Experimental Economics

, Volume 10, Issue 2, pp 143–167 | Cite as

Contracting inside an organization: An experimental study

  • Paul J. Healy
  • John O. Ledyard
  • Charles Noussair
  • Harley Thronson
  • Peter Ulrich
  • Giulio Varsi
Article

Abstract

In this paper we propose and test a contracting mechanism, Multi-Contract Cost Sharing (MCCS), for use in the management of a sequence of projects. The mechanism is intended for situations where (1) the contractor knows more about the true costs of various projects than does the contracting agency (adverse selection), and (2) unobservable effort on the part of the contractor may lead to cost reductions (moral hazard). The proposed process is evaluated in an experimental environment that includes the essential economic features of the NASA process for the acquisition of Space Science Strategy missions. The environment is complex and the optimal mechanism is unknown. The design of the MCCS mechanism is based on the optimal contract for a simpler related environment. We compare the performance of the proposed process to theoretical benchmarks and to an implementation of the current NASA ‘cost cap’ procurement process. The data indicate that the proposed MCCS process generates significantly higher value per dollar spent than using cost caps, because it allocates resources more efficiently among projects and provides greater incentives to engage in cost-reducing innovations.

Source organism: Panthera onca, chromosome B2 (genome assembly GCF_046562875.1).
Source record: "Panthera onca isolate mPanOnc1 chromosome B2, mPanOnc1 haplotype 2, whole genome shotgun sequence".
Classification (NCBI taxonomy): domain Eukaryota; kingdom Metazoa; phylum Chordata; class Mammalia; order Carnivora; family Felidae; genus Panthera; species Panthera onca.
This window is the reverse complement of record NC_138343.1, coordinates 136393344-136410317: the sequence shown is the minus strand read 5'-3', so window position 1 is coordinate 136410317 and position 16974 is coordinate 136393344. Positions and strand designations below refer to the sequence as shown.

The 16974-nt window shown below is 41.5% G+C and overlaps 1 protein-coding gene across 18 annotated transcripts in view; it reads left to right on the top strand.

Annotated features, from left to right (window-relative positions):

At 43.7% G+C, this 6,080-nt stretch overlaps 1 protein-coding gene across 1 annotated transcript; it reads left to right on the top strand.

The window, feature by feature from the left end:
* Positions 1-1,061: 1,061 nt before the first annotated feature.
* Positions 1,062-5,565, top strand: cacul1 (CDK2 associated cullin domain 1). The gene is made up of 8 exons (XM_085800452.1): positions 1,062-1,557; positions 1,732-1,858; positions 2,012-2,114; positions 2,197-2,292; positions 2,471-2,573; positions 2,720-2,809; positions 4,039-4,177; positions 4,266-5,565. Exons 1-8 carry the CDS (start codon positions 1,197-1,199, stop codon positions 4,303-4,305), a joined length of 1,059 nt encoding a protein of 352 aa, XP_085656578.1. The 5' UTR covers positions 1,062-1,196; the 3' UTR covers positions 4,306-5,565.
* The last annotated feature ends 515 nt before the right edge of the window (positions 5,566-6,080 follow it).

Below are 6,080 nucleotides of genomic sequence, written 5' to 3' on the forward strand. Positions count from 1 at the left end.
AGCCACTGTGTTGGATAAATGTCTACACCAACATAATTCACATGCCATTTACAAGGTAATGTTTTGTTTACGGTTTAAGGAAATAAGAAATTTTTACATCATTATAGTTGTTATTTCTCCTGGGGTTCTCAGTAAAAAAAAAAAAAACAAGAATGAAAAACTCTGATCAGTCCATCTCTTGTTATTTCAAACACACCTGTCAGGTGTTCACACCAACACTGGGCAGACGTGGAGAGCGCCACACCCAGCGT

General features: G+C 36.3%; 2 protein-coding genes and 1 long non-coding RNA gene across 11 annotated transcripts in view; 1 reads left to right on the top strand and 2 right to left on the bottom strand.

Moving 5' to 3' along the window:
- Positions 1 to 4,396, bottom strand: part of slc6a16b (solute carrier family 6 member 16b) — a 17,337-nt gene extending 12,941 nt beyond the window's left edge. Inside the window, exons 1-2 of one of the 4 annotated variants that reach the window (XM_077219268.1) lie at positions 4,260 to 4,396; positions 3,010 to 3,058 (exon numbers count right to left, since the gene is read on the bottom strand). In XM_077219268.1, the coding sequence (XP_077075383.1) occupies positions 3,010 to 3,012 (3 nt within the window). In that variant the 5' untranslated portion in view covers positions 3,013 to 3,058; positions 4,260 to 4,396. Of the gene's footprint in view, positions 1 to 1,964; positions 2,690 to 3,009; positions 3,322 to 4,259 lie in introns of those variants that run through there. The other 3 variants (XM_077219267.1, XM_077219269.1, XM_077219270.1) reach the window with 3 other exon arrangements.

Keywords

Mechanism design Cost sharing Moral hazard NASA 

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Supplementary material

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Appendix to accompany: “Contracting inside an organization: an experimental study”

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Copyright information

© Economic Science Association 2006

Authors and Affiliations

  • Paul J. Healy
    • 1
  • John O. Ledyard
    • 2
  • Charles Noussair
    • 3
  • Harley Thronson
    • 4
  • Peter Ulrich
    • 4
  • Giulio Varsi
    • 4
  1. 1.Tepper School of BusinessCarnegie Mellon UniversityPittsburghUSA
  2. 2.Division of the Humanities and Social SciencesCalifornia Institute of TechnologyPasadenaUSA
  3. 3.Department of EconomicsEmory UniversityAtlantaUSA
  4. 4.Office of Space ScienceNASA HeadquartersWashington, DCUSA

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